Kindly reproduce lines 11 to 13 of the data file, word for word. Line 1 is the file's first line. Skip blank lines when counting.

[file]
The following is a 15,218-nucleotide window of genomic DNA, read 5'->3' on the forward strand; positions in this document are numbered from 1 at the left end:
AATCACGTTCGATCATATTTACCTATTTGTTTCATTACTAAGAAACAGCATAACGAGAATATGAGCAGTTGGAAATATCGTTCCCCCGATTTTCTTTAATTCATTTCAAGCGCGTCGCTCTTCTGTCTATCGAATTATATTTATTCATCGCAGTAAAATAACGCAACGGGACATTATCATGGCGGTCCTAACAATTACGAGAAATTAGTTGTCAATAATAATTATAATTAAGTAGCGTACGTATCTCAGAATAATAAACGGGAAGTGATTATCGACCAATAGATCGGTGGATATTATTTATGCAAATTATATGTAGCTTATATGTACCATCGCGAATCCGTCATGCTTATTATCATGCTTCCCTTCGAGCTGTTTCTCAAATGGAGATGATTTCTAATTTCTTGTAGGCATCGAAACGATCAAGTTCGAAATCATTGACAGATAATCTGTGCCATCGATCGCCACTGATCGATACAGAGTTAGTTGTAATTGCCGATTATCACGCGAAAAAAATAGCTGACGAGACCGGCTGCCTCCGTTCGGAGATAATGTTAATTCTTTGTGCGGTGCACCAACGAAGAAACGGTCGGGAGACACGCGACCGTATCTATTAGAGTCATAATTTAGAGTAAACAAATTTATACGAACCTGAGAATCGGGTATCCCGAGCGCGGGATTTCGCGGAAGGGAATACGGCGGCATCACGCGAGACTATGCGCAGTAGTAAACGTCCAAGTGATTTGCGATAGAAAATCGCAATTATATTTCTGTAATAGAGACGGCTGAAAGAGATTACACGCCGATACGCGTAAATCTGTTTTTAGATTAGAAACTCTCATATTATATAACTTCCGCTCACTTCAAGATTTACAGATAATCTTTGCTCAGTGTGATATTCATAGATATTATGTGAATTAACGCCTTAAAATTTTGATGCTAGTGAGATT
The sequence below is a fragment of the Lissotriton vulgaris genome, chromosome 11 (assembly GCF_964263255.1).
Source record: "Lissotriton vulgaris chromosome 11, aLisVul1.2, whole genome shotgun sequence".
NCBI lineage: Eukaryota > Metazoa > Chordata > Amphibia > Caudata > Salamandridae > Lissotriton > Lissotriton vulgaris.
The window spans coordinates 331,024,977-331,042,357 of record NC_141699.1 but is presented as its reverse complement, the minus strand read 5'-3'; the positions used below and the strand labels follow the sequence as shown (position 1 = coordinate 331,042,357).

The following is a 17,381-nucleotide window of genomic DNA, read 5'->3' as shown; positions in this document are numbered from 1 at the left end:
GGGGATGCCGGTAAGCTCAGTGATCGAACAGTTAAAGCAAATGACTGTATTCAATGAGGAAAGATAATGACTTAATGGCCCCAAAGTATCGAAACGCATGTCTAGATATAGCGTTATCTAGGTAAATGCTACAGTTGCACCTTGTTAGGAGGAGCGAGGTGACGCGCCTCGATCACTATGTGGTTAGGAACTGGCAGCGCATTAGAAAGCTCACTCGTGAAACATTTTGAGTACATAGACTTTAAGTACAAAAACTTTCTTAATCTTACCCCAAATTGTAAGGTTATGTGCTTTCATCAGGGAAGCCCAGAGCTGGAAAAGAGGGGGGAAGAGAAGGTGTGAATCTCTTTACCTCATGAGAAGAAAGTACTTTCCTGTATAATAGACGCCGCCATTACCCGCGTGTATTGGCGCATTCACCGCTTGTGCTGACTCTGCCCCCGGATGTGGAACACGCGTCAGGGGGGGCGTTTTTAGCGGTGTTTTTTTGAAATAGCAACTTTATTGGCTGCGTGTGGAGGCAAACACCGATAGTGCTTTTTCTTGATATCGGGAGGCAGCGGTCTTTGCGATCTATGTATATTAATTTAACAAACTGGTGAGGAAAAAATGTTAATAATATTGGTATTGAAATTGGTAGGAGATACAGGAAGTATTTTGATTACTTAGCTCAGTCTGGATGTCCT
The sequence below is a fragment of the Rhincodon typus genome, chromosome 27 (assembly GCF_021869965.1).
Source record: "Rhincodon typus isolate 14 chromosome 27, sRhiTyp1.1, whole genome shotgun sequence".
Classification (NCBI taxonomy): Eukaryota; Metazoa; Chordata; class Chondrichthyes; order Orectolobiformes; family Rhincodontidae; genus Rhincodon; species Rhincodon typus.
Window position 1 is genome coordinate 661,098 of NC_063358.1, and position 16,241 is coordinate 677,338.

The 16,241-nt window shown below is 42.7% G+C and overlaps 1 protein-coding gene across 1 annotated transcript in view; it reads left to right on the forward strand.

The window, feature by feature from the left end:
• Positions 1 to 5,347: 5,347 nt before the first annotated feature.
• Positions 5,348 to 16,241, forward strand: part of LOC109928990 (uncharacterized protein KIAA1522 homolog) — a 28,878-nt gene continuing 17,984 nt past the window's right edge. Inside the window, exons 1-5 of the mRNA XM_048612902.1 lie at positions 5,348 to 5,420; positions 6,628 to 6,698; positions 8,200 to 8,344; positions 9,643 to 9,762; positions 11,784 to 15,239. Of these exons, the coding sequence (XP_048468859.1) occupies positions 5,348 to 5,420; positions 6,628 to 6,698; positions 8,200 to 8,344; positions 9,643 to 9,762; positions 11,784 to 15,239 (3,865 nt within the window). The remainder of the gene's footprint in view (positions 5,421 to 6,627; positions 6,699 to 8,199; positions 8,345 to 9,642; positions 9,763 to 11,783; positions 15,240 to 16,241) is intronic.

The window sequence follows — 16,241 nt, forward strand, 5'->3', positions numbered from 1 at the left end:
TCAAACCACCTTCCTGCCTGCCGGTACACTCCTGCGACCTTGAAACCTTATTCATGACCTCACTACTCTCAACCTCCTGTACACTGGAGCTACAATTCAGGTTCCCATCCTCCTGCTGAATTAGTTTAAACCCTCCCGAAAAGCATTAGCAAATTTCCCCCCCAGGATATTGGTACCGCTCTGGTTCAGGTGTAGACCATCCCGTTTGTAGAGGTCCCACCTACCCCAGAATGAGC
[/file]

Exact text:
Classification (NCBI taxonomy): Eukaryota; Metazoa; Chordata; class Chondrichthyes; order Orectolobiformes; family Rhincodontidae; genus Rhincodon; species Rhincodon typus.
Window position 1 is genome coordinate 661,098 of NC_063358.1, and position 16,241 is coordinate 677,338.

The 16,241-nt window shown below is 42.7% G+C and overlaps 1 protein-coding gene across 1 annotated transcript in view; it reads left to right on the forward strand.